The same pair of adults has been returning to the U.S. side nest each year but, so far, none have taken up residence in the nest box at the Canadian arch. Hansen has counted 20 chicks hatched out of the nest boxes since they were installed.

The chicks at the Lift Bridge were banded by a Michigan Department of Natural Resources (DNR) team on June 17, while the International Bridge birds were banded by a team on June 20. According to DNR wildlife biologist Kristie Sitar, color-coded bands attached to the legs of young birds allow scientists to track the movements, reproductive behavior and population growth of the falcons. DNR biologists have yet to confirm that birds banded at either bridge have gone on to breed elsewhere, but that’s not unusual.

“There are no records of where fledged birds from (the IBA) site have gone but that doesn’t mean they aren’t breeding someplace,” Sitar said of the IBA birds. “Oftentimes, birds aren’t uniquely identified at new sites for a few years.”

In addition to their leg bands, the peregrine chicks received names. Names are typically assigned by DNR and bridge staff involved in the banding. At the IBA, names were chosen to honor the struggles of current and former colleagues battling cancer. The males were called Jim and Cameron, while the lone female was named Cheryn. At the Lift Bridge, DNR and bridge staff chose to name the females Lynn and Spunky, while the males were dubbed Edgar and Scottie. The new peregrines at both bridges should be ready to leave the nest in another few weeks.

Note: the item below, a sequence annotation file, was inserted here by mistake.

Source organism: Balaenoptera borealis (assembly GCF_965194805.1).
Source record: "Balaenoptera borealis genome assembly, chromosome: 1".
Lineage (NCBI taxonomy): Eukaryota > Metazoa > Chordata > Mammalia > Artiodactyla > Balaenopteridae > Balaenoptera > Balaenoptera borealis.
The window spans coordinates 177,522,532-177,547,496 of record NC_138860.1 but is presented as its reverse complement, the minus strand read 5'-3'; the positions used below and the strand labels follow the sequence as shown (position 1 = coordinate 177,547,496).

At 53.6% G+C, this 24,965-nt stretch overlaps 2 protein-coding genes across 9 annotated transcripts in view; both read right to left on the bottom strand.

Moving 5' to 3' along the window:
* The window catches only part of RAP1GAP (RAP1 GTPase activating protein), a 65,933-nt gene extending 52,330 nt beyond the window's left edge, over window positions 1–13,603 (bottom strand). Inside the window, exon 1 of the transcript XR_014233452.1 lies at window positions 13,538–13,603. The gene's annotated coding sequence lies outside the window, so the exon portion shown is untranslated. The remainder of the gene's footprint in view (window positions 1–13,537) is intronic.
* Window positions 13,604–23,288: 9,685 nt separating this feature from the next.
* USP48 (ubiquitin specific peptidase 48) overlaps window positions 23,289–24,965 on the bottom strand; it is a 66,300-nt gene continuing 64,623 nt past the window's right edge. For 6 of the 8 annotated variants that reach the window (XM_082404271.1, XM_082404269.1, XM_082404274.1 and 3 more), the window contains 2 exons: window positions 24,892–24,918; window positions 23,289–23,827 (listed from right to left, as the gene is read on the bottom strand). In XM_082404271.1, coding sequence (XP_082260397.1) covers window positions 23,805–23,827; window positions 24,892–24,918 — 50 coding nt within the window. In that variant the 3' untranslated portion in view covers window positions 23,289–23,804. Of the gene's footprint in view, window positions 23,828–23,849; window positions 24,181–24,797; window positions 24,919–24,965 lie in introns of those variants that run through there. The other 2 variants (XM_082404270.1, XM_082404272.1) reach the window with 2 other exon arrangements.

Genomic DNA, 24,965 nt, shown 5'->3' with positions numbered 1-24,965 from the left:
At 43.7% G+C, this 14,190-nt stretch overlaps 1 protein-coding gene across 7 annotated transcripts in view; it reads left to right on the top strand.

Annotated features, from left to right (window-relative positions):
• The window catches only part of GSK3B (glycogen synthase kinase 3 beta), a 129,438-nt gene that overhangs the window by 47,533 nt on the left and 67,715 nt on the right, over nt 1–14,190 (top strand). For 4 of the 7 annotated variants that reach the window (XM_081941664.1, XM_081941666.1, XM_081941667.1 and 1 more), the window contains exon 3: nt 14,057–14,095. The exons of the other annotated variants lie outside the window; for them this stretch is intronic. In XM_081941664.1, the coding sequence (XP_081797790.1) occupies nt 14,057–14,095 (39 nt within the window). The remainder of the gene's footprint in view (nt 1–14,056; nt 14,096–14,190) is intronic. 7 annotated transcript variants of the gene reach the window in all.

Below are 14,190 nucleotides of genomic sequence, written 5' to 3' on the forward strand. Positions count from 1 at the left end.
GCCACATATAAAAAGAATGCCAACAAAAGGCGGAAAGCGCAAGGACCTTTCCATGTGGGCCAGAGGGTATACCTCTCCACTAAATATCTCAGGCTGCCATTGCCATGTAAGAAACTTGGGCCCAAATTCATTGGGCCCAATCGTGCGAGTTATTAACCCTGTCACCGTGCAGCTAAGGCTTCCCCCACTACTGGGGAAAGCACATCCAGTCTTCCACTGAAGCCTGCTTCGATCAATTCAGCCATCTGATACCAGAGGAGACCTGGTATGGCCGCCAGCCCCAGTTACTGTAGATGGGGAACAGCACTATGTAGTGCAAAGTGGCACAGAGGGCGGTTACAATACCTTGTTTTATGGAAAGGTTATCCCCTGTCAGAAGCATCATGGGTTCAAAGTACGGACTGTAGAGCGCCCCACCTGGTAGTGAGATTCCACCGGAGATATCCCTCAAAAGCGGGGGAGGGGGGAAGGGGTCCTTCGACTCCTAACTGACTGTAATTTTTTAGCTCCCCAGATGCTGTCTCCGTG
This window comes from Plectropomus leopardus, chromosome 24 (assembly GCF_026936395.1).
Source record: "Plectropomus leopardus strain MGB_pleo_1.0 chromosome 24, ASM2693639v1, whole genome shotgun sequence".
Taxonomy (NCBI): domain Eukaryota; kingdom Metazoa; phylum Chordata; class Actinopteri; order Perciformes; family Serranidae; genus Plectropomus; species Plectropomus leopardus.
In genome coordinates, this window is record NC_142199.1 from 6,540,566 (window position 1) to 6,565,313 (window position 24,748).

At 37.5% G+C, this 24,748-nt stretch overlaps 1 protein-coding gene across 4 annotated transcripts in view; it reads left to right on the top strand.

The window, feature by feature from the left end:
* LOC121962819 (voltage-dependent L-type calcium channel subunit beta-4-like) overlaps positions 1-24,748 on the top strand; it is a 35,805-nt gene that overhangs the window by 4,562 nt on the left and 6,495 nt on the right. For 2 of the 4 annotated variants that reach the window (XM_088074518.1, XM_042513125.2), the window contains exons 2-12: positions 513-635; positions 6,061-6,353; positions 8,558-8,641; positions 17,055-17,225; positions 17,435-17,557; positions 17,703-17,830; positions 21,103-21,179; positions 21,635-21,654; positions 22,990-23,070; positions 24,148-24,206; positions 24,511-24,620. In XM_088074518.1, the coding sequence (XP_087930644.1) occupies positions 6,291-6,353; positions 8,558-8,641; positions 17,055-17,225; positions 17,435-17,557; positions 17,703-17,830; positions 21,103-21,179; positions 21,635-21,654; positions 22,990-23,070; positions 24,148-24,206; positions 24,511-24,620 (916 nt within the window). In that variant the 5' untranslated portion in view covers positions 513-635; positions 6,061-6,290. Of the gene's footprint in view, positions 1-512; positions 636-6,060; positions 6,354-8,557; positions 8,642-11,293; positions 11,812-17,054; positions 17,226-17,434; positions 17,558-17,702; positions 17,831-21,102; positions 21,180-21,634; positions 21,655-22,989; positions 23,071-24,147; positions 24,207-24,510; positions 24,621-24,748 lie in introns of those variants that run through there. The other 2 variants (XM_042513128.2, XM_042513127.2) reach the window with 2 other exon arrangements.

The peregrine falcon has been removed from the federal endangered species list, but is listed as an endangered species in Michigan, protected by state and federal law. Peregrines have adapted to city habitats, nesting on tall buildings, smokestacks and bridges around the world. Studies have found the birds in this region tend not to nest in the same area where they were hatched, but spread out across the Midwest.

Every nesting site is special. In 2015, there were only 34 active nest sites in the entire state, with 29 of them on artificial structures. Only two of the five natural sites were accessible for banding birds this year, so having boxes on accessible structures like the Lift Bridge and International Bridge helps the DNR follow the raptor’s comeback.